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In Minnesota, theft charges are taken seriously, and the penalties for a conviction can be harsh.

If the State has charged you with theft, you may wonder, What is the punishment for theft in Minnesota?

Theft offenses in Minnesota can be charged as misdemeanors, gross misdemeanors, or as a felony. The specific incident, dollar amount or loss of value, and any prior convictions will dictate the penalty.

If you or someone you love has been accused of a theft offense, you should seek a criminal defense attorney immediately. 

Contact the experienced criminal law team at Arechigo & Stokka today to get started!

What Is the Penalty for Theft in Minnesota? 

The penalty for theft and potential sentence will depend on whether the State charges you with a misdemeanor or felony.

Misdemeanor and Gross Misdemeanor Theft

Misdemeanor theft is broken up into two categories based on the value of the property stolen.

In Minnesota, petty theft, defined as the theft of property or services valued at $500 or less, typically carries misdemeanor penalties. Offenders may face up to 90 days in jail and a maximum fine of $1,000. However, penalties may escalate to a gross misdemeanor if the value of the stolen property or services exceeds $500 but does not exceed $1,000.

If the value of the theft is over $500 but up to $1,000, the offense bumps up to a gross misdemeanor offense punishable by up to one year in jail, a fine of up to $3,000, or both. 

Felony Theft

As a general rule in Minnesota, theft is a felony if the value of the stolen property is over $1,000. Felonies, by definition, are crimes that are punishable by a year or more in state prison.

Theft of property worth between $1,000 and $5,000 is punishable by a five-year prison sentence and up to a $10,000 fine. 

You may face 10 to 20 years in prison, a fine between $20,000 and $100,000, or both if the property is valued at between $5,000 and $35,000, or the property is:

  • An explosive or trade secret, 
  • A schedule I or II controlled substance, or
  • A firearm.

Furthermore, what would otherwise be a misdemeanor theft charge may rise to that of a felony if the accused has a recent prior history of theft.

Theft Crimes

The term theft actually encompasses many different crimes. Theft can be shoplifting merchandise from a store.

However, theft also includes:

  • Stealing services, money, or personal property,
  • Swindling or making a false statement or representation,
  • Borrowing property such as a car without permission, and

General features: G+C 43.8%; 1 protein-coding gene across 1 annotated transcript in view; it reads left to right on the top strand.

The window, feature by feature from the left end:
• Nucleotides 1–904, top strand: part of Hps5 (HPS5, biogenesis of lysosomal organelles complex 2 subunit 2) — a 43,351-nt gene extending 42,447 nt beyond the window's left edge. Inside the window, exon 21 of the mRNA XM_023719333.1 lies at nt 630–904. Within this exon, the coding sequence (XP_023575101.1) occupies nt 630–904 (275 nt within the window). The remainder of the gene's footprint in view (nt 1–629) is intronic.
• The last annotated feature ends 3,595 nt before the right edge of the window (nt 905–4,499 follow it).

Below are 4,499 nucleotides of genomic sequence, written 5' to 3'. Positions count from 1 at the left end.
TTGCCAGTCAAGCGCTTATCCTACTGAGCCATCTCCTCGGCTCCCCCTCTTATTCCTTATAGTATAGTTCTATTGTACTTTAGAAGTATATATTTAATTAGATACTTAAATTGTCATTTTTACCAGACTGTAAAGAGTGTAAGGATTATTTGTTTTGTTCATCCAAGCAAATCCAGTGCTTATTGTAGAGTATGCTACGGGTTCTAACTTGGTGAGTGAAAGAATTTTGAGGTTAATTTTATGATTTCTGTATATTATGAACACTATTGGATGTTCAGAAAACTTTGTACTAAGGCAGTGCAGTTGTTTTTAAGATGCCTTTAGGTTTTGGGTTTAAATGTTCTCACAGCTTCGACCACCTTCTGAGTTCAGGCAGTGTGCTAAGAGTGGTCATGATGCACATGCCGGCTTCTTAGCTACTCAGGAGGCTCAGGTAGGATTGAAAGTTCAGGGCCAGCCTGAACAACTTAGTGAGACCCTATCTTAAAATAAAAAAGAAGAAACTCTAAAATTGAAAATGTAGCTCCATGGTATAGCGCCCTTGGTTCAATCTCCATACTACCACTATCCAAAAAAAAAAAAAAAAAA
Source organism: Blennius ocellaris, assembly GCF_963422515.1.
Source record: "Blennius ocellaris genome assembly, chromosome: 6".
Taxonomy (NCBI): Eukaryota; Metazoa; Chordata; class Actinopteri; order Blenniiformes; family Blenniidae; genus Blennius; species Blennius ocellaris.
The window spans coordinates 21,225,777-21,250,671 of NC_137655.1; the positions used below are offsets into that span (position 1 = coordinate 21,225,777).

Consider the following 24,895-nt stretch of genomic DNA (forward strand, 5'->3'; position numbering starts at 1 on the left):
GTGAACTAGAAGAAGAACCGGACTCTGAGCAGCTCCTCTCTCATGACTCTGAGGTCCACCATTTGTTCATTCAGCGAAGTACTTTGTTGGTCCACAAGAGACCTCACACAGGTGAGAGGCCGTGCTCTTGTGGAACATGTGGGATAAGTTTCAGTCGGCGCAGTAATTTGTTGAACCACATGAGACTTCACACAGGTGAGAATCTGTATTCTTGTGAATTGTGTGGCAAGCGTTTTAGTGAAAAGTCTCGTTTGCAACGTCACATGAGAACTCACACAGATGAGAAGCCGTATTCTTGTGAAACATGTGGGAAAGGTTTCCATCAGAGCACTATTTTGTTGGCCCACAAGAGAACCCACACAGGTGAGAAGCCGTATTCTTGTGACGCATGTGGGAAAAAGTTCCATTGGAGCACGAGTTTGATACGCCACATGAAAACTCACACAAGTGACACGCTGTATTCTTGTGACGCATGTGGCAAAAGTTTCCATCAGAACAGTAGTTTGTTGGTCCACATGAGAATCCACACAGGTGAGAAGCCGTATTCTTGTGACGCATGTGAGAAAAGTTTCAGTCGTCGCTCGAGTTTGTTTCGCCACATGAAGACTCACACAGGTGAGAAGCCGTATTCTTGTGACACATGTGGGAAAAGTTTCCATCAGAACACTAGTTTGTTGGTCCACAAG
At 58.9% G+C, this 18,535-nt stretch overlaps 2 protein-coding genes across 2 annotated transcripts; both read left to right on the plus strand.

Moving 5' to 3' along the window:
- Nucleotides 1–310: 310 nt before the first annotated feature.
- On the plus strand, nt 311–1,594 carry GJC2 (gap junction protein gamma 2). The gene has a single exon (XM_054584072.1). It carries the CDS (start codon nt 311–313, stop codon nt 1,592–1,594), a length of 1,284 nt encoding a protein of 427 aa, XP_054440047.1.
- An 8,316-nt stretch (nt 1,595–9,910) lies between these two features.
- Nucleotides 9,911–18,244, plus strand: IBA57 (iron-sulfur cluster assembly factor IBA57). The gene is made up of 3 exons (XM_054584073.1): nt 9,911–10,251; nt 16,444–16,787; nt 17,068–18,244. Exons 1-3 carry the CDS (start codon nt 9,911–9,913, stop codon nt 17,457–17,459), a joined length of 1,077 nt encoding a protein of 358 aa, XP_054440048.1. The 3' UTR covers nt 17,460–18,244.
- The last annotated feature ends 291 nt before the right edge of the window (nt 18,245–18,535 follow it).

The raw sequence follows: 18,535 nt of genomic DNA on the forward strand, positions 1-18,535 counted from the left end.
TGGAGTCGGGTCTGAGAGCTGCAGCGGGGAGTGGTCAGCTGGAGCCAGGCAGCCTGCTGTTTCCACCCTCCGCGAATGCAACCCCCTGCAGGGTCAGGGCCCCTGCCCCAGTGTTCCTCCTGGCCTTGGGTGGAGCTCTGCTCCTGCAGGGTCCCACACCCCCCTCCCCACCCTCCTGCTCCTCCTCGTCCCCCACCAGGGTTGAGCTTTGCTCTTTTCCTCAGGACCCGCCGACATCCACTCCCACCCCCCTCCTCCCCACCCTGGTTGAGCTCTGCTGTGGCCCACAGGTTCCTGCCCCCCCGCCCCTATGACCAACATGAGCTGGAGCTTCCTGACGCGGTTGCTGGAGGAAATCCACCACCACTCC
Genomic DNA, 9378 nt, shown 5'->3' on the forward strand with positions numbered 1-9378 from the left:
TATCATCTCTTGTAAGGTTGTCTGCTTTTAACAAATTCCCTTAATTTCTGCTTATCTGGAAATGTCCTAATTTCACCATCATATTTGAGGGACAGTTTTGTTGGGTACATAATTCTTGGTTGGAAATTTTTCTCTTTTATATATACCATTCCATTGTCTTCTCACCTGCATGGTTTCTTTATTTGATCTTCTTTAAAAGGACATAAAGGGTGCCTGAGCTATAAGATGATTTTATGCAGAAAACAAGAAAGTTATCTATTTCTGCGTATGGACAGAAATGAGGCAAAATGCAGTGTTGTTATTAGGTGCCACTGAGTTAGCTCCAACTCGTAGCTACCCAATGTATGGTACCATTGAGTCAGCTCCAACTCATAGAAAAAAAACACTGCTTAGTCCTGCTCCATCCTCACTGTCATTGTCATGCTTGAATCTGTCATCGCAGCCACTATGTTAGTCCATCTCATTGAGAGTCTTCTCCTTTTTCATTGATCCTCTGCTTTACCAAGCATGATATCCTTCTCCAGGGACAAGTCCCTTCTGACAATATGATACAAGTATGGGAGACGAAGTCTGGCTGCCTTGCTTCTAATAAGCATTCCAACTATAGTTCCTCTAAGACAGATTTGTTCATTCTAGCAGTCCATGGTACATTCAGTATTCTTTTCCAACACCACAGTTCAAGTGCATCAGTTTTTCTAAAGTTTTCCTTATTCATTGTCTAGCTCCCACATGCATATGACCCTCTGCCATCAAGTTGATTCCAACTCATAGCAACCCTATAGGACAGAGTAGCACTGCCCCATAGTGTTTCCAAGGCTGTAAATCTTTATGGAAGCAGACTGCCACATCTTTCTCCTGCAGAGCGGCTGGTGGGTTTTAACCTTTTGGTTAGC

• Renting property or items without paying for them.

As detailed above, the degree of theft will depend on the amount of money or value of the property you allegedly stole.

What Are the Legal Consequences of Theft?

In addition to jail time and fines, other legal consequences of theft follow a theft conviction, including a criminal record.

A tarnished criminal record will make it harder to land a job, obtain a loan, get housing, and become a US citizen (for non-citizens), and could even negatively impact your right to vote or own a firearm.

Don’t risk your reputation and freedom; contact an experienced criminal defense attorney. 

Contact a Minnesota Criminal Defense Attorney Today

The punishment for even petty theft can be harsh. If you have been charged with committing theft of any kind, you need skilled counsel on your side.

Our Minnesota criminal defense attorney has years of experience helping clients fight for their freedom.

At the Criminal Defense Attorney & Workers Compensation Law Offices of Arechigo & Stokka, we are available 24/7 to take your call. Contact us today to get started!

Author Photo John T. Arechigo, Esq.

Attorney John Arechigo has a passion for criminal defense in St. Paul, MN. John received his J.D., from Hamline University School of Law and also carries a Bachelor of Arts from, The University of Minnesota. John was named Attorney of the Year for 2019 by Minnesota Lawyer. Additionally, John was also named as a 2019 Rising Star and was selected to Minnesota Super Lawyers in 2021. He devotes nearly 100% of his practice to defending individuals charged with a crime.

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